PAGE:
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Jim Justice jumps on the Moore Capito campaign. How much does it help?

Republican gubernatorial candidate Moore Capito has picked up momentum, but will it be enough to win the nomination?  He has had a couple positive developments in recent days.

First, the MetroNews West Virginia Poll showed that Capito was within two points of frontrunner Attorney General Patrick Morrisey (31 percent to 29 percent).*

Then Governor Jim Justice, who is running for the U.S. Senate, announced his endorsement of Capito.

Often the value of endorsements is questionable. However, there are two individuals whose approval has the potential to mean something in a West Virginia political race—Donald Trump and Jim Justice.

The value of Trump’s imprimatur in this state self-evident.  The former president has carried the state by huge margins in the last two elections, and he will do so again this year.  Republican candidates throughout the state are falling over themselves to show voters they stand with Trump.

Justice does not enjoy the same level of political devotion as Trump, but he is extremely popular.  For example, in the most recent MetroNews-West Virginia Poll, Justice had a 42 point lead over Rep. Alex Mooney in the Republican nomination for the U.S. Senate (66 percent to 24 percent).   Justice’s expansive lead extends through all Republican demographics.   National surveys consistently rank Justice among the most popular governors in the country.

Will that translate into votes for Moore Capito?  Justice’s endorsement of Rep. David McKinley did not help much.  Mooney defeated McKinley by nearly 20 points (54 percent to 36 percent).

But that endorsement came three months before the election, and I do not recall Justice getting out on the stump for McKinley.  Justice’s backing may have faded in voters’ minds by the time of the election.

And I am told that Justice will be campaigning for and with Capito.  There is talk of joint appearances.  Justice hinted at that in his endorsement announcement when he said he would support Capito “in every way,” and suggested that he and Capito would be part of a team.

Do not forget that Moore Capito’s mother, Republican Senator Shelley Moore Capito, stood with Justice when Justice announced his run for the Senate.  Senator Capito typically does not pick a side in the Primary, but she did this time and Justice has not forgotten that.

This backing will benefit Capito most among undecided voters.  Our poll showed ten percent of the likely Republican Primary voters have not yet picked a candidate.  A voter who is unsure could be swayed by Justice’s support, and that would be meaningful in a close race.

But this race is still a tossup.  Patrick Morrisey’s support is holding steady; he just needs to grow his lead a bit.  Chris Miller remains the wildcard with deep pockets and provocative ads. Mac Warner is short on cash, but he makes a compelling case for conservatives and veterans.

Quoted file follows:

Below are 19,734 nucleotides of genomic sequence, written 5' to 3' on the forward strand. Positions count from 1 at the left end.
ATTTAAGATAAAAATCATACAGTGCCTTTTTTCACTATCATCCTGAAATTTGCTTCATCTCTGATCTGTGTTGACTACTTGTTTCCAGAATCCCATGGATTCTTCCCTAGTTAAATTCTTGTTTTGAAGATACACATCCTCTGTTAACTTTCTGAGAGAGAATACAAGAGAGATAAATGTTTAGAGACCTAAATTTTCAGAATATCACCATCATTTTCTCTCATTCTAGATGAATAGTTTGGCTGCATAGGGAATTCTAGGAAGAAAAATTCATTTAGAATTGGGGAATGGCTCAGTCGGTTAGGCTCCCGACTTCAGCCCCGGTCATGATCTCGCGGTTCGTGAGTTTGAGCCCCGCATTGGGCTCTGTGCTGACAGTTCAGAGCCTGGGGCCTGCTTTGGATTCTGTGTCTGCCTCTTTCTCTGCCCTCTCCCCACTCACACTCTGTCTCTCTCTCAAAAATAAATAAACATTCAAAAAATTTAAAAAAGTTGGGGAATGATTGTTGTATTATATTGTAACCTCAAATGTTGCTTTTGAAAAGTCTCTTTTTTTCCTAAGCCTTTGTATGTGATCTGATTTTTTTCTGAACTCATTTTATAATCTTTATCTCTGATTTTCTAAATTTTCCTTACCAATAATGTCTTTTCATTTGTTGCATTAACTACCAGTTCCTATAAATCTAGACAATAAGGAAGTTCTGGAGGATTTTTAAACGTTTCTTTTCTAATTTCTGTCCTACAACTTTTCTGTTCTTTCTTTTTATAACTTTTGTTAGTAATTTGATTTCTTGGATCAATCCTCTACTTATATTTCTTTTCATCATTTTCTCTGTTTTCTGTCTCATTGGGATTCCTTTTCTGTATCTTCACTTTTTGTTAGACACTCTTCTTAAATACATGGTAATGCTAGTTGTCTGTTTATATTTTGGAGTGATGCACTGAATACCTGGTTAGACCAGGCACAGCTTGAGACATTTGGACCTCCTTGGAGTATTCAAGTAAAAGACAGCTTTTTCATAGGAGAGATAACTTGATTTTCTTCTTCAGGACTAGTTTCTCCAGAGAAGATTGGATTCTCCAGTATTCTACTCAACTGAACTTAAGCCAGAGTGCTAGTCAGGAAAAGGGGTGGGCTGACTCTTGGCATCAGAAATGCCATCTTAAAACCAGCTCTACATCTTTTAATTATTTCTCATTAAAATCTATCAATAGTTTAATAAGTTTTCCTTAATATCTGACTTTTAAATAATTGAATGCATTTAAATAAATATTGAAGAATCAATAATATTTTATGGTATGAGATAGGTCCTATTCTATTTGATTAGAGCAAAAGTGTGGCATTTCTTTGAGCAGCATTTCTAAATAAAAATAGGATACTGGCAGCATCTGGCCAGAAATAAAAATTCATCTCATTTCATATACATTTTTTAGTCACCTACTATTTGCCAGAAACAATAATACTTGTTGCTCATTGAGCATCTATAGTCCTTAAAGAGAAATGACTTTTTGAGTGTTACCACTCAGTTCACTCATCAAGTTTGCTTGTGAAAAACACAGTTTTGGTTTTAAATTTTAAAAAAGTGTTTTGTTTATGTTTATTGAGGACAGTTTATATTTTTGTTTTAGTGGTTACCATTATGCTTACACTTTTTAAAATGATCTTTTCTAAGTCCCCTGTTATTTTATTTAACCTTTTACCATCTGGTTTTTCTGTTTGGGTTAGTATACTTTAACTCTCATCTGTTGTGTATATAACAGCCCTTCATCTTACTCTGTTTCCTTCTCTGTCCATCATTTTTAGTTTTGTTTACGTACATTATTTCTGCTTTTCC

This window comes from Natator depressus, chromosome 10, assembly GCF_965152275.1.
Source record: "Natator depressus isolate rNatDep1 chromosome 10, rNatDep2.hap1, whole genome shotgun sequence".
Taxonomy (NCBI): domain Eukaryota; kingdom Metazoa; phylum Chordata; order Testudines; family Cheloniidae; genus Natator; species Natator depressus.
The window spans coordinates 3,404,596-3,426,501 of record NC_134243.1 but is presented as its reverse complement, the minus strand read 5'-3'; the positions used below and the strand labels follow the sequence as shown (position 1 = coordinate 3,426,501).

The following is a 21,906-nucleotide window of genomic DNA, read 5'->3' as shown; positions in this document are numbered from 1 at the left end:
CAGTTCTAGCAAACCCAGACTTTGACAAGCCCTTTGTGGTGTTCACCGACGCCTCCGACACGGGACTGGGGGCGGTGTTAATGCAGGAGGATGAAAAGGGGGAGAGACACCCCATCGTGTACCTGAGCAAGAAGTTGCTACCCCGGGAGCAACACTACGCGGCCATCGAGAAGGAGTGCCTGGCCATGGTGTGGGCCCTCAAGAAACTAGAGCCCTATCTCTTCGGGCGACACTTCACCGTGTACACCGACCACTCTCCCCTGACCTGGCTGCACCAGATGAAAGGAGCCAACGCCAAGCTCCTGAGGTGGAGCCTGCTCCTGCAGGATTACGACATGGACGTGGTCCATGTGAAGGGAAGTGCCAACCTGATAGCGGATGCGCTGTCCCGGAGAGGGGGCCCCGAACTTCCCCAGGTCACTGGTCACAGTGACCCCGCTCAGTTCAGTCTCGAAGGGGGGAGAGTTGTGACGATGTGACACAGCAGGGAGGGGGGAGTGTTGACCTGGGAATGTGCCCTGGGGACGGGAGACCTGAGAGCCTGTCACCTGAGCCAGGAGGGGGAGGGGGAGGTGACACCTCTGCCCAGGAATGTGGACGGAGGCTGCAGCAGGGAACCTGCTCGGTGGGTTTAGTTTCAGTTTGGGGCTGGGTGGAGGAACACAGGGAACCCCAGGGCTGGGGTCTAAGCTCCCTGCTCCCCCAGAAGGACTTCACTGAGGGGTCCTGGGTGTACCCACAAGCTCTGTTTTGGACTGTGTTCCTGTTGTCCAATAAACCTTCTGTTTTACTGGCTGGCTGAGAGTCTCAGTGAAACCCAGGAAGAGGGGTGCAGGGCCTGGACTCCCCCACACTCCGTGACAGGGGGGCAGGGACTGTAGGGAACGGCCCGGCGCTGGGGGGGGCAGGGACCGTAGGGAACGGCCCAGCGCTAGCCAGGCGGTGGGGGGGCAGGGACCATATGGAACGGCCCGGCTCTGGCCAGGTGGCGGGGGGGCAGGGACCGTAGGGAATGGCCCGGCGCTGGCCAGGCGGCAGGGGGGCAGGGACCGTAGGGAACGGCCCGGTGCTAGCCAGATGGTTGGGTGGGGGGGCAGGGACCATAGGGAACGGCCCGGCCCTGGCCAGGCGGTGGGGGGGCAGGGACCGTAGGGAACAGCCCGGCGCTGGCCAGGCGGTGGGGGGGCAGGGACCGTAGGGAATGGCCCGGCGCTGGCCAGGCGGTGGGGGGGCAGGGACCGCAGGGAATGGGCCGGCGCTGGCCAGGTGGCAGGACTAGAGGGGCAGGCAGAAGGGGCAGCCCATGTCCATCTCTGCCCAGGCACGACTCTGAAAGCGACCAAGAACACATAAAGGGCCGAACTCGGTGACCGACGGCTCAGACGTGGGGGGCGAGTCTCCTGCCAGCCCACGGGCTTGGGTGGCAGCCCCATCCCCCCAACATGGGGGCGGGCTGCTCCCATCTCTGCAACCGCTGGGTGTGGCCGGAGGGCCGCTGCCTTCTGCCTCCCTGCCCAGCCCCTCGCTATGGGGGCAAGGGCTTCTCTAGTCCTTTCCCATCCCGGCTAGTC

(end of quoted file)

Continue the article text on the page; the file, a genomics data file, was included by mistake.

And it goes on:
This feels like what runners say about a 26-mile marathon; you run the first 20 miles and then the second half of the race.  This race for the Republican nomination for governor has been underway since last year, but the final three weeks will decide the outcome.

 

 

 

 

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Photo gallery: Marshall football wraps up spring practice with Green-White game

HUNTINGTON, W.Va. — Marshall put its finishing touches on spring practice Saturday with the annual Green-White game inside Joan C. Edwards Stadium.

(Photos by Angie Shockley)

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Photo gallery: Martinsburg defeats Jefferson County, 23-4

MARTINSBURG, W.Va. — Photo gallery from Martinsburg’s 23-4 win over Jefferson County.

(Photo gallery courtesy of Christopher C. Davis/@EP_BigCameraGuy)

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Spring Mills gets strong start from Montgomery, blows by University, 10-1

GRANVILLE, W.Va. — When Spring Mills pitcher Brandon Montgomery found himself in trouble Saturday against University, he found his way out of it.

Eventually, Montgomery got to a point where his rhythm and ability to throw strikes prevented any trouble, and the Cardinals scored four runs in the fifth to open a comfortable lead in their 10-1 victory against the Hawks at Kendrick Family Ballpark.

Spring Mills (7-15) played University (10-12) within an hour of suffering a loss across town to Wheeling Park at Dale Miller Field. Montgomery’s performance enabled them to refocus, as did patience at the plate that helped result in the Cardinals drawing 10 walks in the win.

“We talk about adversity, and we were just kind of going to throw and go, and see what happens,” Spring Mills head coach Bradley Barrett said. “It’s beautiful out here, a great complex and our guys were excited. This is a great win for us.”

After a one-out double from Montgomery in the top of the second inning, the Cardinals produced the game’s first run on a UHS error. 

The Hawks’ Riley Anderson was caught stealing third base to end the home half of the second, and SMHS added to its lead in the third on a two-out, run-scoring single to shortstop off the bat of Aiden Eichelberger.

UHS drew consecutive walks to start the third, but just as it appeared Montgomery was perhaps losing control of the strike zone, he inducted three straight fly ball outs and kept the Hawks from scoring.

“Our approach wasn’t great tonight,” UHS head coach Brad Comport said. “Obviously credit their pitcher and he threw a ton of strikes, but we did nothing to put any pressure on their defense and when did have runners in scoring position, we didn’t capitalize.”